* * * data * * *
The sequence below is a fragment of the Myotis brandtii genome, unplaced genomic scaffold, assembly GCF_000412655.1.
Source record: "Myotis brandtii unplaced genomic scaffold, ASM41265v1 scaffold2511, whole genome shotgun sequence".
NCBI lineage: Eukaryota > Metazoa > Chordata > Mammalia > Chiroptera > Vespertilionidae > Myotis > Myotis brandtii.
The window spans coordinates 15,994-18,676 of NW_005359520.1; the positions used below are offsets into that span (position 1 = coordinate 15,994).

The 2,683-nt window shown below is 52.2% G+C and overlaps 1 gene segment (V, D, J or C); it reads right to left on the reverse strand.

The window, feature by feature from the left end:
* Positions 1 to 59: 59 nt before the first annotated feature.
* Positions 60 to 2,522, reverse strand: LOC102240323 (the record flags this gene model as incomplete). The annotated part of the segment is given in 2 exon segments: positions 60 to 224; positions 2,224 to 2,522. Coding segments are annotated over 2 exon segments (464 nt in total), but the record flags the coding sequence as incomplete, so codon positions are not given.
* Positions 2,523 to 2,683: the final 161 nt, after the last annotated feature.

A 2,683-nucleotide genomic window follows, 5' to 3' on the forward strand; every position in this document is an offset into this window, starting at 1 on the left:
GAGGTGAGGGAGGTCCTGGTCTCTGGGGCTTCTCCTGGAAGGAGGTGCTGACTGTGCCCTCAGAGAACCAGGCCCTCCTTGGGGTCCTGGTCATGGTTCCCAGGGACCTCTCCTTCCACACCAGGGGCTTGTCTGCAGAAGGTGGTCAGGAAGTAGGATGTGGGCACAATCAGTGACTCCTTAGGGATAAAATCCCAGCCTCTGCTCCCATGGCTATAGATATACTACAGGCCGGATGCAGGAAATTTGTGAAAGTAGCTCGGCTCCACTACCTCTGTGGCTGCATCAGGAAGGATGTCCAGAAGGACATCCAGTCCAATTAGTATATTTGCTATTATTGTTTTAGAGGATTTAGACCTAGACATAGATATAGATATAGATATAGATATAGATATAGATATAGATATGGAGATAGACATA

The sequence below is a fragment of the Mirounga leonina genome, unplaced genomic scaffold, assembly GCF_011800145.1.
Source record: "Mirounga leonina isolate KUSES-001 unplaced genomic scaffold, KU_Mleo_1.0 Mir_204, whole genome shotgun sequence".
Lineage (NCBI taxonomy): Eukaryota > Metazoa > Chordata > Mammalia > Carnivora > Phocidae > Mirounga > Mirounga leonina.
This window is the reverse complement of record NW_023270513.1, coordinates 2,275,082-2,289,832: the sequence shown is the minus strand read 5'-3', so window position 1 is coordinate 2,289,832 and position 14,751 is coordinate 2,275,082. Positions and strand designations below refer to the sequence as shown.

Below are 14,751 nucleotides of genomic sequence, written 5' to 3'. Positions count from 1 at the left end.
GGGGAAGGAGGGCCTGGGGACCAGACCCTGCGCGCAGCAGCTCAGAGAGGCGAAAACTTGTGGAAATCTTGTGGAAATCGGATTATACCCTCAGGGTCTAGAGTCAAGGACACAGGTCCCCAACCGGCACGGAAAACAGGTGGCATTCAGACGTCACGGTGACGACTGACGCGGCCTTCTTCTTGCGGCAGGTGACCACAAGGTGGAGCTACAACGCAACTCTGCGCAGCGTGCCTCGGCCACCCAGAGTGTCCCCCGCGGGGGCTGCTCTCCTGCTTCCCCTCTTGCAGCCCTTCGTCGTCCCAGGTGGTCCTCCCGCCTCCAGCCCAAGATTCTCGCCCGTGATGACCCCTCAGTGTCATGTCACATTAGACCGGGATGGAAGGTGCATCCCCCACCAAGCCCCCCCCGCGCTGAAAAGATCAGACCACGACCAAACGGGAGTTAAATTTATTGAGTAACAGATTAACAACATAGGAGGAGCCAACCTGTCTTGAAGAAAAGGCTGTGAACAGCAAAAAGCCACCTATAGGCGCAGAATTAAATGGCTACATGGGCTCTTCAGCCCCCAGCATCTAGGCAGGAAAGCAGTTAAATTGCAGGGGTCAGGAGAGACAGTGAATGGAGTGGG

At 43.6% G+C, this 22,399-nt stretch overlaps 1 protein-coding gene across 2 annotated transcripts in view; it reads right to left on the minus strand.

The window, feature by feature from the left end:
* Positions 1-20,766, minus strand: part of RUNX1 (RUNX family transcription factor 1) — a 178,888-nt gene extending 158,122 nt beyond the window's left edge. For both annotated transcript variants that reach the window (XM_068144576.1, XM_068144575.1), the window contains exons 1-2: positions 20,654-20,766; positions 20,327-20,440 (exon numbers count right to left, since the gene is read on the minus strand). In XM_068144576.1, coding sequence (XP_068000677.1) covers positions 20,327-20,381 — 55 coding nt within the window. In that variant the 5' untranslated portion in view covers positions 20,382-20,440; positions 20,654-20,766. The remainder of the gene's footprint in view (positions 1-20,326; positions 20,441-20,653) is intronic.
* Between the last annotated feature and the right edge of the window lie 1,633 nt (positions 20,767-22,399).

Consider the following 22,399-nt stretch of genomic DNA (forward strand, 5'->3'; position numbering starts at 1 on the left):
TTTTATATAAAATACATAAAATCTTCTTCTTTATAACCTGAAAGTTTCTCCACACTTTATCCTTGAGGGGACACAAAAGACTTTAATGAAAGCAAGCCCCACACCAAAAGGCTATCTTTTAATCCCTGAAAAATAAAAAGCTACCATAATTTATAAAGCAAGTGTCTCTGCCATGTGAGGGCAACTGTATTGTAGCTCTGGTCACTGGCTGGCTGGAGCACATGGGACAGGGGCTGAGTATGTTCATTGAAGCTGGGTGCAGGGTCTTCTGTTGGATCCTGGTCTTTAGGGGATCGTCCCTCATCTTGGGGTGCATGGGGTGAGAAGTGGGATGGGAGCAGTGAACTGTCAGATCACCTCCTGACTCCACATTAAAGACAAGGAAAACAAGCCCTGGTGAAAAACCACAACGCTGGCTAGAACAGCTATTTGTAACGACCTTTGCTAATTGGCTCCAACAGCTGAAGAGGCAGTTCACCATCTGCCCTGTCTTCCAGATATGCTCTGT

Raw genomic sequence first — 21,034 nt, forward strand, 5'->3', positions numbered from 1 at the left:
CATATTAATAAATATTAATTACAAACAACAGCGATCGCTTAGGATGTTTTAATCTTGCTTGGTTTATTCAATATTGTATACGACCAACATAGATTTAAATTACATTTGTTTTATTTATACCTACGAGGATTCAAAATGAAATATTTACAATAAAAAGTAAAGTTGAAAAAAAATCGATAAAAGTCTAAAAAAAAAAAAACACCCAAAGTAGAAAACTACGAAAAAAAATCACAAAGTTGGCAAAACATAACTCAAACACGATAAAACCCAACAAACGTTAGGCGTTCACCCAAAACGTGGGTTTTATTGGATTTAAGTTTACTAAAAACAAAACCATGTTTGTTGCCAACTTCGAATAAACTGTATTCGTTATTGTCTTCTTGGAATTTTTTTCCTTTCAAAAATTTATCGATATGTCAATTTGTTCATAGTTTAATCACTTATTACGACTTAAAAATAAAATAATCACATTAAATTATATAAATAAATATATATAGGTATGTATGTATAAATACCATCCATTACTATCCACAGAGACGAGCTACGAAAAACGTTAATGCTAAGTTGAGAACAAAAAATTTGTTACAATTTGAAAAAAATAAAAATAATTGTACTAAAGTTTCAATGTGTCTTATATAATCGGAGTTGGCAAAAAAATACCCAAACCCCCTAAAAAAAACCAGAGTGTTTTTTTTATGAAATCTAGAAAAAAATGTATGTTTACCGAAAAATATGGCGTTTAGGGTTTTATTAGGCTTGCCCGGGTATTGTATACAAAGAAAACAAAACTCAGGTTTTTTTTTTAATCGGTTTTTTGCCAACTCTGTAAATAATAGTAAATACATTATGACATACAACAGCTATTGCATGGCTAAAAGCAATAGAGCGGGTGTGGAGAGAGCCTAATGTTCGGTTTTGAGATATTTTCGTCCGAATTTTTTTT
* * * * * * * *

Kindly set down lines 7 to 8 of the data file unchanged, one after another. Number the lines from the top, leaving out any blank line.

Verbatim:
* Positions 1 to 59: 59 nt before the first annotated feature.
* Positions 60 to 2,522, reverse strand: LOC102240323 (the record flags this gene model as incomplete). The annotated part of the segment is given in 2 exon segments: positions 60 to 224; positions 2,224 to 2,522. Coding segments are annotated over 2 exon segments (464 nt in total), but the record flags the coding sequence as incomplete, so codon positions are not given.